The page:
Of course being in a car chase is one of the several things that this second release from the British duo Royal Blood makes me want to do, but it’s the act that seems to be the one that sticks out the most. Royal Blood are just two dudes, but they sound like a ball-busting symphony of heart-pounding, foot-stomping mayhem-producing truck drivers of rock ‘n roll. They’re the kind of rock band that could trick you into thinking that rock music actually has a future, provided that future is governed by a band like Royal Blood.
Album Most Likely to Encourage You to Explore the Band’s Discography
Portugal. The Man Woodstock
Woodstock is the band’s ninth release, although that number could actually increase if you did some did some digging and unearthed some random EPs and limited releases. It had been four long years since their last album was released and during that time they worked with a variety of producers, had fits and starts and trials and tribulations before pulling Woodstock together, an album anchored by one of the songs of the year “Feel It Still,” which might be impossible to not like, even just a little.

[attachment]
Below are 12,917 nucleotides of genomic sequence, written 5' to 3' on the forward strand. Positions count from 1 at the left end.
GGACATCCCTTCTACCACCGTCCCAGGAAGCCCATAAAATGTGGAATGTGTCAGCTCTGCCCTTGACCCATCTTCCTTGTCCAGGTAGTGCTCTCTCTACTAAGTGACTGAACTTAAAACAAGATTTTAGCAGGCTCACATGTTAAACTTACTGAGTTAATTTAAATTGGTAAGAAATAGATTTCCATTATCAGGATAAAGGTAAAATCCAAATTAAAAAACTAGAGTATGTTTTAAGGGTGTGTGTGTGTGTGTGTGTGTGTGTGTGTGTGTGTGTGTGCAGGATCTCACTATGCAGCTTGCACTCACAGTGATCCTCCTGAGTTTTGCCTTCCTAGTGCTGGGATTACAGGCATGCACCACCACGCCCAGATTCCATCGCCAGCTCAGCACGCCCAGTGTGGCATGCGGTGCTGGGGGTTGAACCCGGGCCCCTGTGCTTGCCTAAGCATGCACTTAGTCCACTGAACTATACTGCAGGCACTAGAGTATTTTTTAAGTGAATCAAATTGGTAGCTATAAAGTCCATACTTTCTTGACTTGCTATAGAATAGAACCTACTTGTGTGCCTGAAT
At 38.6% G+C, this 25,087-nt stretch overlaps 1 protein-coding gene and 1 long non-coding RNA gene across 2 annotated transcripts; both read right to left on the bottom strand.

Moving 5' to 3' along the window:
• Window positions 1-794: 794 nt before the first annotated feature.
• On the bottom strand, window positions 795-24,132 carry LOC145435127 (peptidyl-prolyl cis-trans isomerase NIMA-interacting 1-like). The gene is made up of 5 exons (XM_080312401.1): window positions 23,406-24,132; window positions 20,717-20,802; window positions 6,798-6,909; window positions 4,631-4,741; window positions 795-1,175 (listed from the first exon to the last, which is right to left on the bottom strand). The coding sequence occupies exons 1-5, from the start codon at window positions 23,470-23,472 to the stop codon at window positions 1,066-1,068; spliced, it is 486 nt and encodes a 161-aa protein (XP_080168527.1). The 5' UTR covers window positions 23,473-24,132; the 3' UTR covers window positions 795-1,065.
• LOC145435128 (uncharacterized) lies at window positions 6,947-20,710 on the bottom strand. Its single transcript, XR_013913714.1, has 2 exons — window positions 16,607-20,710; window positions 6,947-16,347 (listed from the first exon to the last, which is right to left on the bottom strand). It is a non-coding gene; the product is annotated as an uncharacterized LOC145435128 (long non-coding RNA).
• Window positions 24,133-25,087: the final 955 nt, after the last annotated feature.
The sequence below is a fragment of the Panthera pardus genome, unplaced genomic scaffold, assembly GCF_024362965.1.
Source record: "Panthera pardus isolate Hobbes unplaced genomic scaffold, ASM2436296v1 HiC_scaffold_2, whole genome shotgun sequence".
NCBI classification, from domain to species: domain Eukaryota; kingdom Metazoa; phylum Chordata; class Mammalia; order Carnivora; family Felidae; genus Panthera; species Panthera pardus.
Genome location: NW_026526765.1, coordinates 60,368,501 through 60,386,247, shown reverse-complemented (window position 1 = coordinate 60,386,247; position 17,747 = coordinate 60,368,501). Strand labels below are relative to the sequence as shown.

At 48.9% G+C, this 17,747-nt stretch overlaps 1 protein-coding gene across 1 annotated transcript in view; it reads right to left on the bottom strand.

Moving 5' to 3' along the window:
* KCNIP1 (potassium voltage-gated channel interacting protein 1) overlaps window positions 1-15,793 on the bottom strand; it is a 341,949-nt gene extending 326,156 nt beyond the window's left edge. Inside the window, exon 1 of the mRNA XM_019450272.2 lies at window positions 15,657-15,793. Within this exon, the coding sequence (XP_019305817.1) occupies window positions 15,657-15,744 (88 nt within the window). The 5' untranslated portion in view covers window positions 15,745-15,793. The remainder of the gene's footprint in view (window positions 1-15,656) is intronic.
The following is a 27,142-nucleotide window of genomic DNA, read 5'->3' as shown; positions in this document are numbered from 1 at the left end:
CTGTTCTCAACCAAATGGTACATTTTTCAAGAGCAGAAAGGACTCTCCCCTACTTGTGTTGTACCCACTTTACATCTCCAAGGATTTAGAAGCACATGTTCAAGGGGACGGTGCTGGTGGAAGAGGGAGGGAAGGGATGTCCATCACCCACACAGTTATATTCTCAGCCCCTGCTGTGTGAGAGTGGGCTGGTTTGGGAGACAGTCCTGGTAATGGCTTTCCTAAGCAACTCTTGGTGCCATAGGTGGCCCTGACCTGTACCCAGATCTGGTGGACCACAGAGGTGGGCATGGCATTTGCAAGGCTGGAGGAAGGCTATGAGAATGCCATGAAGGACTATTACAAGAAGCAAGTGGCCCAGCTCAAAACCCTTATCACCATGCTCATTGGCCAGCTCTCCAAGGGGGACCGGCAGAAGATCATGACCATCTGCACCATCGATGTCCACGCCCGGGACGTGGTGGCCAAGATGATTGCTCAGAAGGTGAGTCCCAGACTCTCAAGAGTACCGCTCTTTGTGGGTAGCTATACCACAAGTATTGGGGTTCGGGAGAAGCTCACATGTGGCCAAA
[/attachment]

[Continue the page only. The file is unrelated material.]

Prior to this year Portugal. The Man were arguably the second most successful music group to come from the wilds of Alaska and were known in their own little circles, circles consisting of forward-thinking neo-hippies and Mike D of the Beastie Boys. And while they did have some recognition out there based on the strength on past releases, “Feel It Still” really crashed them in the mainstream. However, they are far from a one-hit wonder though and thanks to the beauty of something like Spotify, their history is easily accessible.
Come On, This Was the Album of the Year
Kendrick Lamar Damn
Because it was. Because it made you think more than any other 2017 release. Because it got you hyped, it got you somber, it got you mad and it got you to continually be impressed with the future of the rap game, Kendrick Lamar.
Just as in 2016 it was Beyonce’s Lemonade and then everyone else, 2017 was Damn and everyone else.
Album That Was 60% Great, 40% Not-So Great But We’ll Let That Slide Because the 60% was Like, Really Great
Calvin Harris Funk Wav Bounces Vol. 1